Steak and Kidney Pie
Probably the most iconic pie in the land with many variations. Don't be put off
by the length of my recipe. It's fun to make and the results are impressive.
You can make the filling in advance, then chill or freeze it. Just make sure it is
defrosted and at room temperature before you fill the pie.
plain flour 5 tbsp
salt 1 tsp
freshly ground black pepper ½ tsp
stewing beef 900g, cut into bite-sized chunks
pig or ox kidney 350g, split and cored
rapeseed oil for frying
balsamic vinegar 2 tbsp
meat stock preferably homemade, 500–600ml
banana shallots 2, chopped
tomato purée 1 tbsp
fresh bay leaves 2, shredded
thyme sprigs 2
Worcestershire sauce 1 tbsp
flat portabello mushrooms 250g, cut into quarters or eighths
ready-made puff pastry 375g
egg yolk beaten, for glazing
1) Combine the flour, salt and pepper, and spread out on a tray. Toss the beef and kidneys in the seasoned flour, turning with your hands until evenly coated.
2) Heat a large heavy-based frying pan over medium-high heat. Add 2 tablespoons of oil and fry the beef and kidney, a few handfuls at a time. Transfer to a large casserole as each batch gets fried. Add a bit more oil if the pan starts to get dry. When all the meat and kidney are in the casserole, deglaze the pan with the balsamic vinegar and 4 tablespoons of the stock. Heat until bubbling, scraping up all the tasty sediment with a wooden spoon, and add to the casserole.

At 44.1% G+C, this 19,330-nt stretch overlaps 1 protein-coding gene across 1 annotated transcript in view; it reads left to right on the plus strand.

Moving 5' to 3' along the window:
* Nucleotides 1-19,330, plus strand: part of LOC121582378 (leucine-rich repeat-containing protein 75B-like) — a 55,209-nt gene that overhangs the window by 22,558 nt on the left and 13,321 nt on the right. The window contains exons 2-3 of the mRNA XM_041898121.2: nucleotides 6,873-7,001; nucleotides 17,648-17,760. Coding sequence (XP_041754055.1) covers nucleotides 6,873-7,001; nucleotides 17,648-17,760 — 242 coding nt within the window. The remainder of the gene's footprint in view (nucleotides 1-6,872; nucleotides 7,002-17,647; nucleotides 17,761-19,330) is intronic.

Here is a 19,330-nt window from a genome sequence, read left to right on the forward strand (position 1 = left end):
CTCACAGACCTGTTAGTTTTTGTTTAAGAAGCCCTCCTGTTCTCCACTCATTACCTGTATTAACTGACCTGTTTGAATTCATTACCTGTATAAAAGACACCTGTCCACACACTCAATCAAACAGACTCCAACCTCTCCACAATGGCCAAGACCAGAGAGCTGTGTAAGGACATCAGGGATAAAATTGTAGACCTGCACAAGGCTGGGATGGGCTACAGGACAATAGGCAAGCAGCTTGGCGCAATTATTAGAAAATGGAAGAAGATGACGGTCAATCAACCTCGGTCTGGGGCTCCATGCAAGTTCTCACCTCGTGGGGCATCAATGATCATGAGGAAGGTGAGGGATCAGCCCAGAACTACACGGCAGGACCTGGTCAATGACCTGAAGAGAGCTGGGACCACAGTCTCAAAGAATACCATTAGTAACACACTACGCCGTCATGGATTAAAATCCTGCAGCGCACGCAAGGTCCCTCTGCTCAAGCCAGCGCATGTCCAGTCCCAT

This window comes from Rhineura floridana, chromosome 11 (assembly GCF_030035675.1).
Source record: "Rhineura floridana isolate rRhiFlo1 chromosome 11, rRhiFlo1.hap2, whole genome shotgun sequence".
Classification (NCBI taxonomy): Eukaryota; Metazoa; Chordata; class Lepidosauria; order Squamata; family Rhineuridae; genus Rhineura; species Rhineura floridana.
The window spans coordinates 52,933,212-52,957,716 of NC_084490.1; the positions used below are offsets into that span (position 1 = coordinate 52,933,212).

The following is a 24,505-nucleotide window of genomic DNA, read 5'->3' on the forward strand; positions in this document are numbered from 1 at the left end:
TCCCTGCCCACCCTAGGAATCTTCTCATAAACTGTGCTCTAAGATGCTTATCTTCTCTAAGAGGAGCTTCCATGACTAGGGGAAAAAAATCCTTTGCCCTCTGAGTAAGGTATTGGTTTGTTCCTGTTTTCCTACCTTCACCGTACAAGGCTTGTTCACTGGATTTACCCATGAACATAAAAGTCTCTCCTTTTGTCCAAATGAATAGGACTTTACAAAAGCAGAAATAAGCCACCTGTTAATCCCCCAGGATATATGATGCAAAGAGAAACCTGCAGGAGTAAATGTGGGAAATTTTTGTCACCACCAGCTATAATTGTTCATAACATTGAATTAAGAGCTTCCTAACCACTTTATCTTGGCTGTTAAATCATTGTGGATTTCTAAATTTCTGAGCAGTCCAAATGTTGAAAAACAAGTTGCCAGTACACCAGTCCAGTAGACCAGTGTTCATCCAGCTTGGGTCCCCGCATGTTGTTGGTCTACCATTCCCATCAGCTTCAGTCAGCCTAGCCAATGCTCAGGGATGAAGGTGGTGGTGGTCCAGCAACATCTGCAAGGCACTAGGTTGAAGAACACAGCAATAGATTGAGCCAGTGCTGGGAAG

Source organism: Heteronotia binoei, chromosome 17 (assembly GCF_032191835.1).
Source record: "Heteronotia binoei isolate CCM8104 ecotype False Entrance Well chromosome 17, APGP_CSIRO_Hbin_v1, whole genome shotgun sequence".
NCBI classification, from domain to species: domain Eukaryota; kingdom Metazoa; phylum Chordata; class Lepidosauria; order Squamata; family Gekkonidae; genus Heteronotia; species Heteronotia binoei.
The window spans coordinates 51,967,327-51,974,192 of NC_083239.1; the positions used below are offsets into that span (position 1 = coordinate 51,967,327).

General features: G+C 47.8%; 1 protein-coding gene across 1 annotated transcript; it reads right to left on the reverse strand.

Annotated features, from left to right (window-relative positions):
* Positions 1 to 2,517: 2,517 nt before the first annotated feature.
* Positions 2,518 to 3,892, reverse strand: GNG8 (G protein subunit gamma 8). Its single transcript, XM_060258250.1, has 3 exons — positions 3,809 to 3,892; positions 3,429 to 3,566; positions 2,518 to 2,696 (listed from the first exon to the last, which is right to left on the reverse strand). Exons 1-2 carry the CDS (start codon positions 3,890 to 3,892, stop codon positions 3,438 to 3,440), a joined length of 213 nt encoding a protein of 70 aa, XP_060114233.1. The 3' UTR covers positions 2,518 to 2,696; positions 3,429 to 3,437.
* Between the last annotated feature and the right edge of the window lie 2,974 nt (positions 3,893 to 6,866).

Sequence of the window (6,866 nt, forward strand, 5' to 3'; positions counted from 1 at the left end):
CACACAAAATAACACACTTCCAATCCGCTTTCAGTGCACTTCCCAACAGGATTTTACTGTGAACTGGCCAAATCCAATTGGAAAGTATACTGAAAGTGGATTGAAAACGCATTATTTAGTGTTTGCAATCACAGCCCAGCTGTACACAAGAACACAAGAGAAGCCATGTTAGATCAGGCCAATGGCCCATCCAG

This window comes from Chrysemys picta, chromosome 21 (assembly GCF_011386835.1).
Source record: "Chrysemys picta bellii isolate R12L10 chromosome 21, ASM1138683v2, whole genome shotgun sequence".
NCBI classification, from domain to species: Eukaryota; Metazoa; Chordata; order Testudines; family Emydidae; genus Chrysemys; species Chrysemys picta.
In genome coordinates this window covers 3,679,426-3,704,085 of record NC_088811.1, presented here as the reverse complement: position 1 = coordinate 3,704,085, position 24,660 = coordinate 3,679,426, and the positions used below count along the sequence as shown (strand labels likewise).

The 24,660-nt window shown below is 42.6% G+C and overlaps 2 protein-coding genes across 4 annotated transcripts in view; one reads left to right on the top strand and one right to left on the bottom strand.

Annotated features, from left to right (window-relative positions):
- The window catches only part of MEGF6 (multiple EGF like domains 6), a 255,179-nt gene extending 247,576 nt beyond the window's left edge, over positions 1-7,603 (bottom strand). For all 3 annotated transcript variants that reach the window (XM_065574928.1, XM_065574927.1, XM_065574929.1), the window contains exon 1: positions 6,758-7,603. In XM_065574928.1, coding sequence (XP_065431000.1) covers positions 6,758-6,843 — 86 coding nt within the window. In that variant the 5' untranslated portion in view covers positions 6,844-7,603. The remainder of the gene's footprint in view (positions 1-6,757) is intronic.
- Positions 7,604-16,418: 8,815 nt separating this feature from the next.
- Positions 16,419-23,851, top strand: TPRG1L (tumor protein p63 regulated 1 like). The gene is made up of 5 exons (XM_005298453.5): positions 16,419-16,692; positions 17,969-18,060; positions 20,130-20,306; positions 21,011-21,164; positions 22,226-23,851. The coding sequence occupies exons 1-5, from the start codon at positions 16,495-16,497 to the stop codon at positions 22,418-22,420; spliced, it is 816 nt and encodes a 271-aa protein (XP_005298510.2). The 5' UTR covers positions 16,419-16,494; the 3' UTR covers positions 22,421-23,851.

3) Heat a little more oil in the frying pan and gently fry the shallots until soft but not coloured.
Add these to the casserole along with the tomato purée, bay leaves, thyme sprigs and cloves. Pour in enough stock to barely cover the meat. Bring to the boil then reduce the heat and simmer gently, with the lid askew, for 1½ hours until the meat is just tender. Check the seasoning and add the Worcestershire sauce. Remove from the heat, pour into a bowl and leave until completely cold.
4) Meanwhile, fry the mushrooms in some more oil, just long enough for them to give up their juices. Season with sea salt and freshly ground black pepper, and set aside.
5) Preheat the oven to 200°C. Put a baking tray in to heat. Drain the meat mixture, reserving the liquid, and tip into a deep 1.5-litre pie dish with a flat rim. Mix in the mushrooms. Pour in enough of the liquid to not quite cover the filling.
6) Make sure the pastry is 2.5cm wider than the rim of the pie dish – roll it out a bit more if necessary. Cut a 1-cm strip and press it onto the dampened rim. Brush the strip with egg yolk then carefully place the pastry on top. Trim with a knife, then crimp the edges with your finger and thumb, so that the pastry sticks to the rim. Make four X-shaped slashes at opposite ends of the pie to allow the steam to escape. Use the trimmings to make artistic decorations and glue these in place with a dab of egg yolk, Finally, brush the whole surface with egg yolk.
7) Put the pie on the baking sheet (to catch any overflowing juices) and bake for 15 minutes. Reduce the heat to 180°C and bake for 45–55 minutes more, or until the pastry is golden and risen, and the filling piping hot.
Kidneys are slithery little things – easier to core if you grasp one between your fingers and do the snipping with scissors.
Take care not to overcrowd the pan when frying the beef and kidney, otherwise they won't brown.
Speed up cooling the filling by dividing it between two or three smaller containers. Stand them in a washing up bowl of cold water or ice cubes.
Recipe © Christine McFadden from The Farm Shop Cookbook published by